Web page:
Does revolutionary politics reconfigure Islamist women’s agency organizationally? The case of the Muslim Sisters of the Muslim Brotherhood in Egypt (1928-2013)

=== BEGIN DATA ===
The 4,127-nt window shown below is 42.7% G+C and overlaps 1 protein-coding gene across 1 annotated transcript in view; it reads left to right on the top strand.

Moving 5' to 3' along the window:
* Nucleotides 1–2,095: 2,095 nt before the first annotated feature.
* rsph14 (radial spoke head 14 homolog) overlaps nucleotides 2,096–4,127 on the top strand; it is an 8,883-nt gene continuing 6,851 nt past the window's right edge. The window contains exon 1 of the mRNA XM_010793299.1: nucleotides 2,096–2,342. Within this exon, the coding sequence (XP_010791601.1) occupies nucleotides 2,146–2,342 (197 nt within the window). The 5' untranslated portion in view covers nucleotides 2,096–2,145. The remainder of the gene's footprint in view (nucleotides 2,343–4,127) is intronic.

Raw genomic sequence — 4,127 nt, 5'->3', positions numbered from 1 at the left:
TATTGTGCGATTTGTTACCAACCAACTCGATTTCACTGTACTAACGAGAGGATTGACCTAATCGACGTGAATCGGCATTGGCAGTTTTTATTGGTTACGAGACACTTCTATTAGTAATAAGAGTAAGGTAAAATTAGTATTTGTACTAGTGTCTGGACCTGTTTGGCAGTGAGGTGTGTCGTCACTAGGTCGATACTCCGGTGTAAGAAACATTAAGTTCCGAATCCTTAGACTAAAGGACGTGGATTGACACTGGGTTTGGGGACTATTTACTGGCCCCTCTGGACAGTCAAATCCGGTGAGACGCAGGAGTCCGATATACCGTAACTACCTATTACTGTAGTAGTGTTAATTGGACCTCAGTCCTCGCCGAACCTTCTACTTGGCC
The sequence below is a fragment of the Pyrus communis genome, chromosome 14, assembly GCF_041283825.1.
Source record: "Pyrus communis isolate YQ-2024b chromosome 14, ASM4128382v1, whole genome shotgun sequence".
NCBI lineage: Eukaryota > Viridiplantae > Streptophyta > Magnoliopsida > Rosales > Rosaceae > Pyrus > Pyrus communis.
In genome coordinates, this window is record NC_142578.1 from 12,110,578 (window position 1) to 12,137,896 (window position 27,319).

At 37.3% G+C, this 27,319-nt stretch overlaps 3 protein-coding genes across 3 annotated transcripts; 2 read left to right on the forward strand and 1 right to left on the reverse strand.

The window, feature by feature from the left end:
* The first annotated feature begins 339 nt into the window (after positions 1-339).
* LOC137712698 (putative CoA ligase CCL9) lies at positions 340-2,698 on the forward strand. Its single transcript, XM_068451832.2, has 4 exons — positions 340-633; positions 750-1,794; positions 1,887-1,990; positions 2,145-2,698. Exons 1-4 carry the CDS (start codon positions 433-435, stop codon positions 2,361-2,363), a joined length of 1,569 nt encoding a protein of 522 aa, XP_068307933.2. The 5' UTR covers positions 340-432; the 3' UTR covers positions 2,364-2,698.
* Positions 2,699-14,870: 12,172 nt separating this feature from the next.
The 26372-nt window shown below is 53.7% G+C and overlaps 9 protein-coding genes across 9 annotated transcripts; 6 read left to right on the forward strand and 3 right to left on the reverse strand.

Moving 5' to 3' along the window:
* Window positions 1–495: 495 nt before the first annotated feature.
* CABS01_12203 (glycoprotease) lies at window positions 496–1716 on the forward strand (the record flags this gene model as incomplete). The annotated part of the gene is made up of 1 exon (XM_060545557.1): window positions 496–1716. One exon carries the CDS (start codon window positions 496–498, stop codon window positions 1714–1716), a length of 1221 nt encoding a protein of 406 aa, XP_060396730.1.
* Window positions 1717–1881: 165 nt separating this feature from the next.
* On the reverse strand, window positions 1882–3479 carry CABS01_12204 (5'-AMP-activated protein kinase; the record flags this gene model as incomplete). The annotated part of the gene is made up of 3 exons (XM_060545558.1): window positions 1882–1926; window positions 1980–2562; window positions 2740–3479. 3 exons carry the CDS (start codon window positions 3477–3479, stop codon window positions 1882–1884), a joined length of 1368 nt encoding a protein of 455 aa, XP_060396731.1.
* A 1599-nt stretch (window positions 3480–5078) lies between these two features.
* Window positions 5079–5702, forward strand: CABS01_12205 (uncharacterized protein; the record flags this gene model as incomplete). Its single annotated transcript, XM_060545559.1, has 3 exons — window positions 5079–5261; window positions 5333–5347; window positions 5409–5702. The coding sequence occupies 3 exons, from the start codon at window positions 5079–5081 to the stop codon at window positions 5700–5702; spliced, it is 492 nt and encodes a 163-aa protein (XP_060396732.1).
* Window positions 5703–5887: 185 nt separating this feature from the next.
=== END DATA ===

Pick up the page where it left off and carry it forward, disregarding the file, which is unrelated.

For the first time in eighty years, one of the oldest and most important religious movements striving to establish an Islamic state, the Muslim Brotherhood of Egypt reached the apex of political power between 2011-2013, after decades of containment and sometimes repression. Against this backdrop this paper explores how the dramatic power reconfigurations associated with the Egyptian revolution of 2011 and its aftermath impacted on the agency of the Muslim Sisters belonging to the Muslim Brotherhood both internally within the organization and in terms of their public roles. The paper is based on empirical data collected between 2007-2012 and complemented with secondary literature both in Arabic and English. The paper aims to make a contribution to understanding the extent to which political empowerment of women and men in Islamist movements affects internal gender hierarchies through a historicized and contextualized approach.
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